Fog descended on Sunday night and the next day the helicopter could not fly....so after the awkward ‘phone calls to work were out of the way, we enjoyed an extra night on the Island - to ultimately be transferred by boat the day after, when continued fog threatened to extend our stay further. This was no problem for us, but it was for the people waiting to get on Lundy. Speaking to other visitors – many of whom go back again and again at the same time - it seems that delayed departures in both directions were not unheard of at this time of year, something worth bearing in mind when you plan your trip.
A few years went by and I talked so much about the trip to Harry that we decided to go for it with the same timing as before. When the day came, we made our way to the heliport at Hartland Point and watched a solar eclipse while we waited for take off. It's worth noting that early arrival for check in leads to getting allocated one of the first flights out of the heliport and therefore more time on the Island on the first day. The flight is very short but extremely memorable and as an overall part of the weekend it felt like good value - at £112 return in 2016, compared with £65 for the boat - with spectacular views of the South Light as well as impressive currents in the Bristol Channel. After landing, we used the time before our bags arrived to go to the shop to stock up on food for the weekend. This time we stayed in Old Light Lower – great accommodation – and by the time we'd had a look around and been to the top of the lighthouse, our bags containing the all important climbing gear had arrived.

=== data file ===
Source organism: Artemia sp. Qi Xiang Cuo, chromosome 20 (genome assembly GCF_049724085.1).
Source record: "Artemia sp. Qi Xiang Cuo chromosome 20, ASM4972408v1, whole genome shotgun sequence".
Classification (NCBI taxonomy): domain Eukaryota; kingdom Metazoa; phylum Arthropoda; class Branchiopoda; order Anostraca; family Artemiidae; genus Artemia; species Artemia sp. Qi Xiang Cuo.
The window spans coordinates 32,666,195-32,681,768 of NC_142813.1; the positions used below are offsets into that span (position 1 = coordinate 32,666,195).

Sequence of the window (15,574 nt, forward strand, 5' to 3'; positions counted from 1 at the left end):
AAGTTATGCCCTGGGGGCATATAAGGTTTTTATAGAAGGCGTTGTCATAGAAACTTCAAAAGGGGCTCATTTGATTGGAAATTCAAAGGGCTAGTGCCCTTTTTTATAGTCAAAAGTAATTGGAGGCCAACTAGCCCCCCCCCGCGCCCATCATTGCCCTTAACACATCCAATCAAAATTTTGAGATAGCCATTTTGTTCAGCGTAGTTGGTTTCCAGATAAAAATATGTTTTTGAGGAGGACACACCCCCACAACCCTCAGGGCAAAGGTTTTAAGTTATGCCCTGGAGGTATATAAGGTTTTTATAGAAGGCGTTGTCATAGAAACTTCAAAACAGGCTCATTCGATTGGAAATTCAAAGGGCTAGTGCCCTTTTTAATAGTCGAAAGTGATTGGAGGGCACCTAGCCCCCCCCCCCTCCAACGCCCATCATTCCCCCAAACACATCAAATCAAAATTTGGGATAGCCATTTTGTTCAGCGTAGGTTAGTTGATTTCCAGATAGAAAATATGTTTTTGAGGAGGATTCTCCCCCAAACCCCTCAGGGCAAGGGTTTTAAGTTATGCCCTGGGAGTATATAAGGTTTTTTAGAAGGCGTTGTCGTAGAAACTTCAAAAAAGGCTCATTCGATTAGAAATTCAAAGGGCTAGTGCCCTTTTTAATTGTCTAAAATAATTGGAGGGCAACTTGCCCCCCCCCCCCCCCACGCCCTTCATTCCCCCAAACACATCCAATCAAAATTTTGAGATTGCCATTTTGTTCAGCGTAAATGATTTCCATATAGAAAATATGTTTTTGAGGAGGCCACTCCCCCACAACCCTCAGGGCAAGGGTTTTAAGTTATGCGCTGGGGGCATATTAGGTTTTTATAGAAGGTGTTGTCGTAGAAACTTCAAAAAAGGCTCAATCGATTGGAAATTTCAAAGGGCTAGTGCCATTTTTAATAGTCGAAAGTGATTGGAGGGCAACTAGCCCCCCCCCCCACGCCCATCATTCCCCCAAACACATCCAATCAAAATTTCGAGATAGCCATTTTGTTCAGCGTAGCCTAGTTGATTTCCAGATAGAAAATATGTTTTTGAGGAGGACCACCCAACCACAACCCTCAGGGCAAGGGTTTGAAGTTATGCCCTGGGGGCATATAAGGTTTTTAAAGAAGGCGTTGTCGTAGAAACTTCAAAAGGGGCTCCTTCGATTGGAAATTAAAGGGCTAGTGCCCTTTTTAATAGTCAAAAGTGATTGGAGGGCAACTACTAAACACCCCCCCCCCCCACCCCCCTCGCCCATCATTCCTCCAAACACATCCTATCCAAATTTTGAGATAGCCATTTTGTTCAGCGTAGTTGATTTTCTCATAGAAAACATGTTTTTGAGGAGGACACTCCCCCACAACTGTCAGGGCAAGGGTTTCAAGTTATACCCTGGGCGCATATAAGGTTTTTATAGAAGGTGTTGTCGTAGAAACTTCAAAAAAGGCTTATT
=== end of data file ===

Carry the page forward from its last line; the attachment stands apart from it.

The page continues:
To make the most of our climbing time, we went straight for the non-tidal venue of the Knight Templar Rocks, navigating around them with the benefit of the update for the outcrops that supplements the information in Paul Harrison’s excellent climbing guide to Lundy. We climbed Bideford Ridge VD, Scafoid VS 4c and Saladin VS 4c, finding the latter two climbs quite good value and steep and sustained in places. As the light started to fade, we made the first of three trips to the Marisco Tavern; a great pub - very welcoming and with good food – that doesn’t exploit its monopoly!